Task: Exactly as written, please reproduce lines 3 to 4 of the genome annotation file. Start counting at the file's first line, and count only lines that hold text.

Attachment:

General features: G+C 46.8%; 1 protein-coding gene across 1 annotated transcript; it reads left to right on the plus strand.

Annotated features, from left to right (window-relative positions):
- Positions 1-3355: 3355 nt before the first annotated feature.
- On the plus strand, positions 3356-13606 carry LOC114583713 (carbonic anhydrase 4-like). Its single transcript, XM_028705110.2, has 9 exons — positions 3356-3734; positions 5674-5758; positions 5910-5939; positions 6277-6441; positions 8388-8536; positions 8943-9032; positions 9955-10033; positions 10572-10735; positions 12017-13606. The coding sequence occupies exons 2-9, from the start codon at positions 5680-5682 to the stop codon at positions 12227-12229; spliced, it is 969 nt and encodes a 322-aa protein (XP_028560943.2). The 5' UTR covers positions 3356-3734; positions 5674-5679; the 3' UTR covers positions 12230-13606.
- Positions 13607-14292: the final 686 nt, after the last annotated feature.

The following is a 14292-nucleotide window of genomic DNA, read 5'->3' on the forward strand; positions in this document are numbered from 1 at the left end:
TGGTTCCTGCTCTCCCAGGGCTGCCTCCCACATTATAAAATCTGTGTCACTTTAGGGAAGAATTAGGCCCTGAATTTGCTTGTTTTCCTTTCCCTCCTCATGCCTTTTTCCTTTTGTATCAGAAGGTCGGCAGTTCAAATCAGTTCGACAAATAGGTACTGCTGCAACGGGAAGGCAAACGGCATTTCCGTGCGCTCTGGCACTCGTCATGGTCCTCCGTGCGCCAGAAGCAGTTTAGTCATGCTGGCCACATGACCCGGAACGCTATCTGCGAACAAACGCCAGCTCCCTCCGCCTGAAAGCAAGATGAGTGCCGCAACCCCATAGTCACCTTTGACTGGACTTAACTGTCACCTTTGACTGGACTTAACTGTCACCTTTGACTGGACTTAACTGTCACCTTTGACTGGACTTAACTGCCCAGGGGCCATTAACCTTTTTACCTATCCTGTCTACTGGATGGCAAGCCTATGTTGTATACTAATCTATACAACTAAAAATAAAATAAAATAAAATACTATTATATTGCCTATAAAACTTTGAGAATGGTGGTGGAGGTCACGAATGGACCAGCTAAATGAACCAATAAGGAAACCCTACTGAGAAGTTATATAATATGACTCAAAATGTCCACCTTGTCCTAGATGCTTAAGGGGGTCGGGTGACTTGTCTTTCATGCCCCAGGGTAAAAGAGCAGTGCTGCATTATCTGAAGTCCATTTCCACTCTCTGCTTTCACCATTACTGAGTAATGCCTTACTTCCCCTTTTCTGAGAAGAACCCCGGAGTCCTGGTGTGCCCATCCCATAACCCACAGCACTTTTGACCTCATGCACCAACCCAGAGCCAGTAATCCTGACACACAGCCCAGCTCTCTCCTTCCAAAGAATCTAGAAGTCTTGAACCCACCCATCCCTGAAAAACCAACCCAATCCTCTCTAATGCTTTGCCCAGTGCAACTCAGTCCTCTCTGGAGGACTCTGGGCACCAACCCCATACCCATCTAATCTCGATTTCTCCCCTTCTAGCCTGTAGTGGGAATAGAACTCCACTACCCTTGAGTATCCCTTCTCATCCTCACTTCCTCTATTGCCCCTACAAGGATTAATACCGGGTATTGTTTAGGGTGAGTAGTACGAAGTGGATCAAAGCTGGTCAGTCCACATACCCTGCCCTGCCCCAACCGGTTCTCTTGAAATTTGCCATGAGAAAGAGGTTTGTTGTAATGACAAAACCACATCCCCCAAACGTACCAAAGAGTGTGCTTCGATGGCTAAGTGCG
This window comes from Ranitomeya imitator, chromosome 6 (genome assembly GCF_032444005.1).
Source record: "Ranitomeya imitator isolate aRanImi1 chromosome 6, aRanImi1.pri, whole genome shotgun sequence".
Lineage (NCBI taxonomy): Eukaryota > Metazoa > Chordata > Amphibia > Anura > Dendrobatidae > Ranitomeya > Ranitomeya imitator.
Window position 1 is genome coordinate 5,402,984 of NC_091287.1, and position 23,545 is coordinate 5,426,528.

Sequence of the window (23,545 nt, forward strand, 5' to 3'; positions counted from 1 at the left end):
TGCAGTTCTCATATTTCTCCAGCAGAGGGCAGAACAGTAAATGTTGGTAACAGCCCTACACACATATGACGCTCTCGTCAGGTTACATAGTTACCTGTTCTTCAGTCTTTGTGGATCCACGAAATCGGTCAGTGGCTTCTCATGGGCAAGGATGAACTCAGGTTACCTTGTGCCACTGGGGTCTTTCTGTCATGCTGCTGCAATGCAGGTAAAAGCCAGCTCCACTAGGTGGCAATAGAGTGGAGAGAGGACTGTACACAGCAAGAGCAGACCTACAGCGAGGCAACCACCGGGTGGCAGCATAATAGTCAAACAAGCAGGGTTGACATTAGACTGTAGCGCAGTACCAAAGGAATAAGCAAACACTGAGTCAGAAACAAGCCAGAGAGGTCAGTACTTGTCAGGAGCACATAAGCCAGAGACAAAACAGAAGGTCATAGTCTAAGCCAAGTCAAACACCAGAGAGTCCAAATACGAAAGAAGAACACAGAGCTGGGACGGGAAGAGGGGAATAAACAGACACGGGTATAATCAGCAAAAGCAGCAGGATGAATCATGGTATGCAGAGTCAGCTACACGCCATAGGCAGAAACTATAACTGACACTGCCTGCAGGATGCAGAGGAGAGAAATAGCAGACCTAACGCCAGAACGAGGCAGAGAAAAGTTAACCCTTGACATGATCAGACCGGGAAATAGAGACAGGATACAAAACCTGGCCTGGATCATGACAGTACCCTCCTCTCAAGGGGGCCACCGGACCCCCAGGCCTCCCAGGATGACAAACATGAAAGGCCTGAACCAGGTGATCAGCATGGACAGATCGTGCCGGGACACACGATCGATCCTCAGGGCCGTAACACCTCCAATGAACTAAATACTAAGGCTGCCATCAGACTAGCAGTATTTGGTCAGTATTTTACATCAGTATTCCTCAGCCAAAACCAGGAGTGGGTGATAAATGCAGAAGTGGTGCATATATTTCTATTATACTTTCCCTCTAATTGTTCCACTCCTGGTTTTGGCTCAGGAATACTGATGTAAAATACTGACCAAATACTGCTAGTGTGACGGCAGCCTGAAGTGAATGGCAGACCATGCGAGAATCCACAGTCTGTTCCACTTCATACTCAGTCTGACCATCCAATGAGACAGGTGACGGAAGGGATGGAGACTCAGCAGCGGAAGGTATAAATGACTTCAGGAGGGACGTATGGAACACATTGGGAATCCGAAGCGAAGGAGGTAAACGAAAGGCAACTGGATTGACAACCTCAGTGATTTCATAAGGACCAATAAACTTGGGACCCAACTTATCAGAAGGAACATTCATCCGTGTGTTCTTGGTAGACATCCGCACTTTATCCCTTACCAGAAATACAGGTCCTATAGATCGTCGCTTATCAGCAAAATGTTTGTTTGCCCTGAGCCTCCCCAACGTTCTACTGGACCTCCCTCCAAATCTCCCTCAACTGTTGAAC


- Positions 1-3355: 3355 nt before the first annotated feature.
- On the plus strand, positions 3356-13606 carry LOC114583713 (carbonic anhydrase 4-like). Its single transcript, XM_028705110.2, has 9 exons — positions 3356-3734; positions 5674-5758; positions 5910-5939; positions 6277-6441; positions 8388-8536; positions 8943-9032; positions 9955-10033; positions 10572-10735; positions 12017-13606. The coding sequence occupies exons 2-9, from the start codon at positions 5680-5682 to the stop codon at positions 12227-12229; spliced, it is 969 nt and encodes a 322-aa protein (XP_028560943.2). The 5' UTR covers positions 3356-3734; positions 5674-5679; the 3' UTR covers positions 12230-13606.